Keeping Found Things Found: The Study and Practice of Personal Information Management is the first comprehensive book on new 'favorite child' of R&D at Microsoft and elsewhere, personal information management (PIM). It provides a comprehensive overview of PIM as both a study and a practice of the activities people do, and need to be doing, so that information can work for them in their daily lives.
It explores what good and better PIM looks like, and how to measure improvements. It presents key questions to consider when evaluating any new PIM informational tools or systems.
This book is designed for R&D professionals in HCI, data mining and data management, information retrieval, and related areas, plus developers of tools and software that include PIM solutions.
Publisher: Elsevier Science & Technology
Number of pages: 448
Weight: 980 g
Dimensions: 235 x 191 x 23 mm
"A must- read for designers, developers, librarians, and anyone else who cares about the future of information interaction." -- Peter Morville, Author of, Ambient Findability, and Information Architecture for the World Wide Web "Today, software can deliver unprecedented support for managing our ever more copious information. This landmark book provides detailed knowledge of behavior and technology that is essential for effective design and use of these productivity tools." -- Jonathan Grudin, Principal Researcher, Microsoft Research "This is an important book. Its theme is powerful and timely. The treatment combines keen observation, practical insight, and broad vision in way seldom seen." -- Clayton Lewis, Professor of Computer Science, University of Colorado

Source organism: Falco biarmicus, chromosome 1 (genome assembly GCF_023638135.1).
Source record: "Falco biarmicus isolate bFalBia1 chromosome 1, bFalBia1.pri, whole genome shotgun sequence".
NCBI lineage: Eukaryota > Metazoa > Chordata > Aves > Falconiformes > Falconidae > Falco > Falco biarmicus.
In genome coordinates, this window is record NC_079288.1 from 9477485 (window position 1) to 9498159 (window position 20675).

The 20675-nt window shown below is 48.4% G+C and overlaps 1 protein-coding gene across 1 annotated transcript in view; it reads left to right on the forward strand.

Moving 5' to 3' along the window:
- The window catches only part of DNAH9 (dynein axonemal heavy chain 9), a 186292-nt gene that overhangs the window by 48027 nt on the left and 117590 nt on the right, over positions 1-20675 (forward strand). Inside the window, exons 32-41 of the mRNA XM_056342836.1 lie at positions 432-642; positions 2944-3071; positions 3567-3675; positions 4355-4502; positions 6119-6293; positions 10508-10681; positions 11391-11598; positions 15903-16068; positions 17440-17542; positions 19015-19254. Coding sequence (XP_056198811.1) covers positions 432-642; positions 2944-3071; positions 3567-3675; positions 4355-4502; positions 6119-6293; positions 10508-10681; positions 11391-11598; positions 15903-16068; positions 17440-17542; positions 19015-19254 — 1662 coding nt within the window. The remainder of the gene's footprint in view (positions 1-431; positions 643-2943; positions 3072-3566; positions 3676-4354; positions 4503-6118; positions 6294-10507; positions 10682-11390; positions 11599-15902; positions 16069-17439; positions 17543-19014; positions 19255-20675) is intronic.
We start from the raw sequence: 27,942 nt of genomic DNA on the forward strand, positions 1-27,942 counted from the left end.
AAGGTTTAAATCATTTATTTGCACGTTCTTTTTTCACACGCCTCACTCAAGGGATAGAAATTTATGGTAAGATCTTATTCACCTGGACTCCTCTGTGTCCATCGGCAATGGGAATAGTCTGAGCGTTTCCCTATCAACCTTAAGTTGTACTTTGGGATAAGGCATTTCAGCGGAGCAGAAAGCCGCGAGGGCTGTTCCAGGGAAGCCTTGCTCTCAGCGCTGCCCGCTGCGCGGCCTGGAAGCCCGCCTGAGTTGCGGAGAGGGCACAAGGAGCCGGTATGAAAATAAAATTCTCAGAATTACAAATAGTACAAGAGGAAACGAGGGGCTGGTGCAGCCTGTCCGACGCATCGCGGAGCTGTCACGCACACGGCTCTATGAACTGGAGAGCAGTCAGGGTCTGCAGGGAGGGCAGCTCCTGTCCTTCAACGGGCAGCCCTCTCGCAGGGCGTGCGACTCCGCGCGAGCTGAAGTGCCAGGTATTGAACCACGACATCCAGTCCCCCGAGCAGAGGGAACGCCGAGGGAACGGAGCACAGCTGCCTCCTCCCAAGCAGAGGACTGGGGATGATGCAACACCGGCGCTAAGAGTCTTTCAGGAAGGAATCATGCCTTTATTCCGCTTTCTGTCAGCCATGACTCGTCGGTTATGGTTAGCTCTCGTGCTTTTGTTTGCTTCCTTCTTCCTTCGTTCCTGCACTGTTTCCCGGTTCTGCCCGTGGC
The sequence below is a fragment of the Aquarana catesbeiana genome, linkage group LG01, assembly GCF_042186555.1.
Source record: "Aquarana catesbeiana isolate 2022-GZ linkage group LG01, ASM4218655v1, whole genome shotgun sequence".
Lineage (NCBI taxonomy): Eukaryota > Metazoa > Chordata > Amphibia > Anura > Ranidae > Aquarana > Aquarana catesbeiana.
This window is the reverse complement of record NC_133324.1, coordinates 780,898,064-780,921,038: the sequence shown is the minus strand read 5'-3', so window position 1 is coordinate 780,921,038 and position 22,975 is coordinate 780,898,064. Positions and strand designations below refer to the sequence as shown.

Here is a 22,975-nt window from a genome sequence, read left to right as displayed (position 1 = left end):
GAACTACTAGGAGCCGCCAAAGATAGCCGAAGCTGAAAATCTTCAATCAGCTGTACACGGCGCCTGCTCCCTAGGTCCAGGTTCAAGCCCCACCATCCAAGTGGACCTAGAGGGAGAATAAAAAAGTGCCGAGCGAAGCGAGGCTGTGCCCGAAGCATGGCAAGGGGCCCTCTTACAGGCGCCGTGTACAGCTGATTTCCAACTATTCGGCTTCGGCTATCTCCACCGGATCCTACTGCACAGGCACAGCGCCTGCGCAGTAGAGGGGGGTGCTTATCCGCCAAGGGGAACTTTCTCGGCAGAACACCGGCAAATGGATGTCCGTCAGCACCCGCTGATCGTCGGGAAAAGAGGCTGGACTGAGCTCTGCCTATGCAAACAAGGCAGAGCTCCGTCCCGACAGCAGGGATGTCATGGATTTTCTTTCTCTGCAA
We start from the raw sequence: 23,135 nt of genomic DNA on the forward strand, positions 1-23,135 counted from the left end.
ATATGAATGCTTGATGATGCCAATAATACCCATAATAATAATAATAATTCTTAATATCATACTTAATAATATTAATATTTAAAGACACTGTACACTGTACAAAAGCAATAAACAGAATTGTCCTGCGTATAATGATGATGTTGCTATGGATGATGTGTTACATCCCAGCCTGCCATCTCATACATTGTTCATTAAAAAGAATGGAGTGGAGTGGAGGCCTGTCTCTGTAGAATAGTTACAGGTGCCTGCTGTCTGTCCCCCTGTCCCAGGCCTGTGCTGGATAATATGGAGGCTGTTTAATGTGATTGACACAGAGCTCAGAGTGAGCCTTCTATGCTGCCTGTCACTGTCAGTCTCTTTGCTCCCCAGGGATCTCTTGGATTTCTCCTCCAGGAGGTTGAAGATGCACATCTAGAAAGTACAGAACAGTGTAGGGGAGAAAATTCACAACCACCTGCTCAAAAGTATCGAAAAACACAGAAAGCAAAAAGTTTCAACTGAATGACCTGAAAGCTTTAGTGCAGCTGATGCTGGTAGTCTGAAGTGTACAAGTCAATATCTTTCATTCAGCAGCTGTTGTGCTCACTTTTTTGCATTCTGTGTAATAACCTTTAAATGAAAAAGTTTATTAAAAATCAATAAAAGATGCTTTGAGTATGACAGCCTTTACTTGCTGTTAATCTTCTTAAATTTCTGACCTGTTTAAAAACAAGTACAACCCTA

"William Jones has written an excellent book that should be read by anyone interested in personal information management, or indeed other subjects such as search and information seeking behavior." -- Professor T.D. Wilson, Editor-in-Chief, Information Research